N. Korea Faces Catastrophe Without Immediate Food Aid - Red Cross

SEOUL (Reuters) - Famine-striken North Korea was heading towards a catastrophe unless it received more assistance from the international community, senior Red Cross officials said on Thursday. ``Unless North Korea gets help from outside it is in danger of losing the younger and older generation due to the lack of nutrition,'' Astrid Heiberg, president of the International Federation of Red Cross and Red Crescent Societies, told a news conference. ``My call to the world is to continue support to North Korea to avoid catastrophe,'' she said, after a three-day visit to the communist country. The Red Cross officials in a stop-over in Beijing on Tuesday said famine in North Korea had spread to government officials, now forced to mix their meagre food rations with grass and bitter acorns. Floods and drought since 1995 have devastated North Korean agriculture. Its industry has ground to a halt, along with foreign trade, leaving the once fiercely self-reliant country dependent on international handouts. ``The crop will be no better than last year,'' said Margareta Wahlstrom, the federation's undersecretary general for disaster relief, who accompanied Heiberg to Pyongyang. ``So we are not likely to see an improvement in 1999 in the nutrition situation,'' she said.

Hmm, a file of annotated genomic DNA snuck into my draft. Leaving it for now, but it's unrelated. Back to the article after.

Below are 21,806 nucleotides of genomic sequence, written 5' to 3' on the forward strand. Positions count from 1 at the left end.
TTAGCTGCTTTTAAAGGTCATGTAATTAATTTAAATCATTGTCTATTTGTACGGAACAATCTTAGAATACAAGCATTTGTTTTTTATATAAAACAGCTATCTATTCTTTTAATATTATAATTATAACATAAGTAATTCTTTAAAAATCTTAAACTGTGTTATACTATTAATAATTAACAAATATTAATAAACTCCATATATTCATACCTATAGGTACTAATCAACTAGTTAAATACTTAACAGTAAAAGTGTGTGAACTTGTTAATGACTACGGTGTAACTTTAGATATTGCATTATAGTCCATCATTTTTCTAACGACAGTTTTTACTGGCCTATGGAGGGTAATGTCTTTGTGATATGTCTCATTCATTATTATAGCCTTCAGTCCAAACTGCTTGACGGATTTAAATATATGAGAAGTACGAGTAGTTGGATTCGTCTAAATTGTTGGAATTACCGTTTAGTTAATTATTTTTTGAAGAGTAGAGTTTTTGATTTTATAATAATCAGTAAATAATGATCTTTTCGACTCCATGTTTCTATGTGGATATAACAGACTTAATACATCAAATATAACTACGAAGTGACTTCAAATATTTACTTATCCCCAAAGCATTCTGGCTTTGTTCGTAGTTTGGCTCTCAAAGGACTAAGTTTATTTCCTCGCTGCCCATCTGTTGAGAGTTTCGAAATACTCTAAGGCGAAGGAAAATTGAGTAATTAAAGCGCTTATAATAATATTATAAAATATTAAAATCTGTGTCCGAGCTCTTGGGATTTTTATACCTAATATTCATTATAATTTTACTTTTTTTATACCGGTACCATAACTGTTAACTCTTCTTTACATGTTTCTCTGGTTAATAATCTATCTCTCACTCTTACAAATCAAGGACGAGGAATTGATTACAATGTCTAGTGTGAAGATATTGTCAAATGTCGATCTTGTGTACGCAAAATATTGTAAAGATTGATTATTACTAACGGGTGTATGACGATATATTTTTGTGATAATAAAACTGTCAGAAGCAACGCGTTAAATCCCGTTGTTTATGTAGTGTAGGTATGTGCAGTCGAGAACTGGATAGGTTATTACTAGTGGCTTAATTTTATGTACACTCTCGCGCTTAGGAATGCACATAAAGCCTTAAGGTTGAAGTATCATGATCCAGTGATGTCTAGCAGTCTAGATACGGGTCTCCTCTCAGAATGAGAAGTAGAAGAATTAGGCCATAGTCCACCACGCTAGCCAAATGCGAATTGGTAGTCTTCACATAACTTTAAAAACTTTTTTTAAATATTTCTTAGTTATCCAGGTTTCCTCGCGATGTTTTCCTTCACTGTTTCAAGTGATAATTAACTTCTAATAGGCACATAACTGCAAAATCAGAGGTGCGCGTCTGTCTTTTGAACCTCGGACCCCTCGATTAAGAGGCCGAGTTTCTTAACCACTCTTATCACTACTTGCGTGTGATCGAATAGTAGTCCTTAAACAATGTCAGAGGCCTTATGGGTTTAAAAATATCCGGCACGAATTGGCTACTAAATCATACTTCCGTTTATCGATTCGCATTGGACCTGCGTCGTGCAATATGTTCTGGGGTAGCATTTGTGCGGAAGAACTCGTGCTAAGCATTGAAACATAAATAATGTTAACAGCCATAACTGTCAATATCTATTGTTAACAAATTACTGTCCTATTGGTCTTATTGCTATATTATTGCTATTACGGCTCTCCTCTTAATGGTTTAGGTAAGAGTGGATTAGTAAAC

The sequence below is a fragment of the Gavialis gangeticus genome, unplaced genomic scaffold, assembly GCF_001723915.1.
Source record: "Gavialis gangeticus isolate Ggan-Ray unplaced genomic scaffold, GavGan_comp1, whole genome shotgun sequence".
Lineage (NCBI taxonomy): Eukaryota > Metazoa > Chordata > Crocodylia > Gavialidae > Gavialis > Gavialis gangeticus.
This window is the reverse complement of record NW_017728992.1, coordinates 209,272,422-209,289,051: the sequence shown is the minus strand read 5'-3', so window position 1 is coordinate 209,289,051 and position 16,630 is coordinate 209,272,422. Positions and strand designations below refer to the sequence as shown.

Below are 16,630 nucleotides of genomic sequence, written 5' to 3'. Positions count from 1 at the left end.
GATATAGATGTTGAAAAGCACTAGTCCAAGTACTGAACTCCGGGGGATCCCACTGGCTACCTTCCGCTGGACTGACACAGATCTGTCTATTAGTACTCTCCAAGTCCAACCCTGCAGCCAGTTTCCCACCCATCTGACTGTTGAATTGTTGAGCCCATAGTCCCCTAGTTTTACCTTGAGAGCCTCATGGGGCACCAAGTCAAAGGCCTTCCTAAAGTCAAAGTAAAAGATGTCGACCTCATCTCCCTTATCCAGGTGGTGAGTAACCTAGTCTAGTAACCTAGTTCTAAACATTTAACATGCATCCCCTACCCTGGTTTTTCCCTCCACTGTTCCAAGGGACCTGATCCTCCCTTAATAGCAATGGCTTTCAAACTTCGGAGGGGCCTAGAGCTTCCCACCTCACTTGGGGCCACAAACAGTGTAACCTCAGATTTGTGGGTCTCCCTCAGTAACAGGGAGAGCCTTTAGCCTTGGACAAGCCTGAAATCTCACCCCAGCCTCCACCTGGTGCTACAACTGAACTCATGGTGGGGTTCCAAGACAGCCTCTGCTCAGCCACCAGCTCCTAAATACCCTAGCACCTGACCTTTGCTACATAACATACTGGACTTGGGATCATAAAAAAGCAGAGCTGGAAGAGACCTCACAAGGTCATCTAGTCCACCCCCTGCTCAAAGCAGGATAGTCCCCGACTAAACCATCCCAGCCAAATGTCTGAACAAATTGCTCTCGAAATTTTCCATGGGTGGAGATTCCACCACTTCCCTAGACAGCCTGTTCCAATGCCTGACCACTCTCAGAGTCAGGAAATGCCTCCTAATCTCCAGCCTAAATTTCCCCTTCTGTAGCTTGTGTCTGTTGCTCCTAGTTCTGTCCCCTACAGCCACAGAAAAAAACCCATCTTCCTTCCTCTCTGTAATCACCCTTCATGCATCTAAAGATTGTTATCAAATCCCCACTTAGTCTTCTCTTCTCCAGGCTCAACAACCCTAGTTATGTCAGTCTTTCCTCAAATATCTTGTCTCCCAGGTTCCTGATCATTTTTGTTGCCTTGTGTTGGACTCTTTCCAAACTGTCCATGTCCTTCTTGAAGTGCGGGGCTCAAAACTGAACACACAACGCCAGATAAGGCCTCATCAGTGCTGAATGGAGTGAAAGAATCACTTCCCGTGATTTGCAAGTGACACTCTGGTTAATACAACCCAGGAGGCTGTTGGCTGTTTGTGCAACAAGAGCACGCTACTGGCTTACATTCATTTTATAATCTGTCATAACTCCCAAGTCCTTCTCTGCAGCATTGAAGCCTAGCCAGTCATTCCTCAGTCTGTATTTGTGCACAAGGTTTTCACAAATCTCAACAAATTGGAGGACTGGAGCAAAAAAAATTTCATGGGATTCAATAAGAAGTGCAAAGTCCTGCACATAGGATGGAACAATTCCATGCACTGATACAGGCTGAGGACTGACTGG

International aid agencies expect the grim situation to continue as the 1998 grain harvest is likely to reach just three million tonnes, or two-thirds of North Korea's minimum need. About 4.5 million tonnes of grain are required to feed North Korea's 20 million people, according to the World Food Programme. Heiberg said the Red Cross planned to raise its aid to North Korea to $9 million next year to double health service activities in the reclusive nation. The federation has six full-time staff in North Korea and nearly 300,000 volunteers. Heiberg said she had asked North Korean government officials to facilitate reunions of families separated in the 1950-53 Korean War. ``We think family reunion is purely humanitarian and should not be (subject to) political bargaining,'' she said. She also urged South Korean people to offer assistance to their brethren. ``My hope is that you'd continue with your generous support even if the political situation is tense and emotionally difficult,'' she said. The two Koreas remain technically at war because the Korean Wan conflict ended in a truce rather than a peace treaty. ($1-1,320 won)